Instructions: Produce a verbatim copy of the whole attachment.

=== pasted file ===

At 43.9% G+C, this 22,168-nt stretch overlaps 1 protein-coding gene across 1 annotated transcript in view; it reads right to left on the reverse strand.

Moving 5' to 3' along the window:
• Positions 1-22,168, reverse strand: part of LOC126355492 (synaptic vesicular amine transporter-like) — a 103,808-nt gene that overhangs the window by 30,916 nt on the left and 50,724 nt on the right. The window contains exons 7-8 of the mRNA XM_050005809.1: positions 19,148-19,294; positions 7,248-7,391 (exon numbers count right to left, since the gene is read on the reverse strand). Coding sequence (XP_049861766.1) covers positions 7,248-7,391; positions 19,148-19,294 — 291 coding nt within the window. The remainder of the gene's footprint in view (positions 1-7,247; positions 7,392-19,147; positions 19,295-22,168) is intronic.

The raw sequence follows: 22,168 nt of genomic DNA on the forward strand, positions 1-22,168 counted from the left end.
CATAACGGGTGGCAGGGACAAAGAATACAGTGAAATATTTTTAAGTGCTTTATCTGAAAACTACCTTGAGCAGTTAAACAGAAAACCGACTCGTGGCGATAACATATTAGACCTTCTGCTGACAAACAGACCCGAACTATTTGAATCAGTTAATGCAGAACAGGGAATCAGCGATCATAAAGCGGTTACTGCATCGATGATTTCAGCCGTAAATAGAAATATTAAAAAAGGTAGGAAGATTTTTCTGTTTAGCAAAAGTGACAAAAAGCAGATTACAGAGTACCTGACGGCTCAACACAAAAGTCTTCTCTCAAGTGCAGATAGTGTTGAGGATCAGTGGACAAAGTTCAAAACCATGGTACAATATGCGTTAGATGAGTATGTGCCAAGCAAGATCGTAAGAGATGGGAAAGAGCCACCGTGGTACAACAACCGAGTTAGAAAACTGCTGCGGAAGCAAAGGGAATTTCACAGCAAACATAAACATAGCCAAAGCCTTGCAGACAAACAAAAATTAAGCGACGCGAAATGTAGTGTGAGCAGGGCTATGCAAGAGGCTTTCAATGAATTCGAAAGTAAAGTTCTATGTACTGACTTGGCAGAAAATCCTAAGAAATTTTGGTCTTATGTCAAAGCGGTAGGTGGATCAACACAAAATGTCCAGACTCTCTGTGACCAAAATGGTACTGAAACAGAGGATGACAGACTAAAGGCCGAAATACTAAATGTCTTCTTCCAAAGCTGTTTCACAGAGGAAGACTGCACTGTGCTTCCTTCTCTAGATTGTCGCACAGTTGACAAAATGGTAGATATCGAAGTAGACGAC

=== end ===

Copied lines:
At 43.9% G+C, this 22,168-nt stretch overlaps 1 protein-coding gene across 1 annotated transcript in view; it reads right to left on the reverse strand.

Moving 5' to 3' along the window:
• Positions 1-22,168, reverse strand: part of LOC126355492 (synaptic vesicular amine transporter-like) — a 103,808-nt gene that overhangs the window by 30,916 nt on the left and 50,724 nt on the right. The window contains exons 7-8 of the mRNA XM_050005809.1: positions 19,148-19,294; positions 7,248-7,391 (exon numbers count right to left, since the gene is read on the reverse strand). Coding sequence (XP_049861766.1) covers positions 7,248-7,391; positions 19,148-19,294 — 291 coding nt within the window. The remainder of the gene's footprint in view (positions 1-7,247; positions 7,392-19,147; positions 19,295-22,168) is intronic.

The raw sequence follows: 22,168 nt of genomic DNA on the forward strand, positions 1-22,168 counted from the left end.
CATAACGGGTGGCAGGGACAAAGAATACAGTGAAATATTTTTAAGTGCTTTATCTGAAAACTACCTTGAGCAGTTAAACAGAAAACCGACTCGTGGCGATAACATATTAGACCTTCTGCTGACAAACAGACCCGAACTATTTGAATCAGTTAATGCAGAACAGGGAATCAGCGATCATAAAGCGGTTACTGCATCGATGATTTCAGCCGTAAATAGAAATATTAAAAAAGGTAGGAAGATTTTTCTGTTTAGCAAAAGTGACAAAAAGCAGATTACAGAGTACCTGACGGCTCAACACAAAAGTCTTCTCTCAAGTGCAGATAGTGTTGAGGATCAGTGGACAAAGTTCAAAACCATGGTACAATATGCGTTAGATGAGTATGTGCCAAGCAAGATCGTAAGAGATGGGAAAGAGCCACCGTGGTACAACAACCGAGTTAGAAAACTGCTGCGGAAGCAAAGGGAATTTCACAGCAAACATAAACATAGCCAAAGCCTTGCAGACAAACAAAAATTAAGCGACGCGAAATGTAGTGTGAGCAGGGCTATGCAAGAGGCTTTCAATGAATTCGAAAGTAAAGTTCTATGTACTGACTTGGCAGAAAATCCTAAGAAATTTTGGTCTTATGTCAAAGCGGTAGGTGGATCAACACAAAATGTCCAGACTCTCTGTGACCAAAATGGTACTGAAACAGAGGATGACAGACTAAAGGCCGAAATACTAAATGTCTTCTTCCAAAGCTGTTTCACAGAGGAAGACTGCACTGTGCTTCCTTCTCTAGATTGTCGCACAGTTGACAAAATGGTAGATATCGAAGTAGACGAC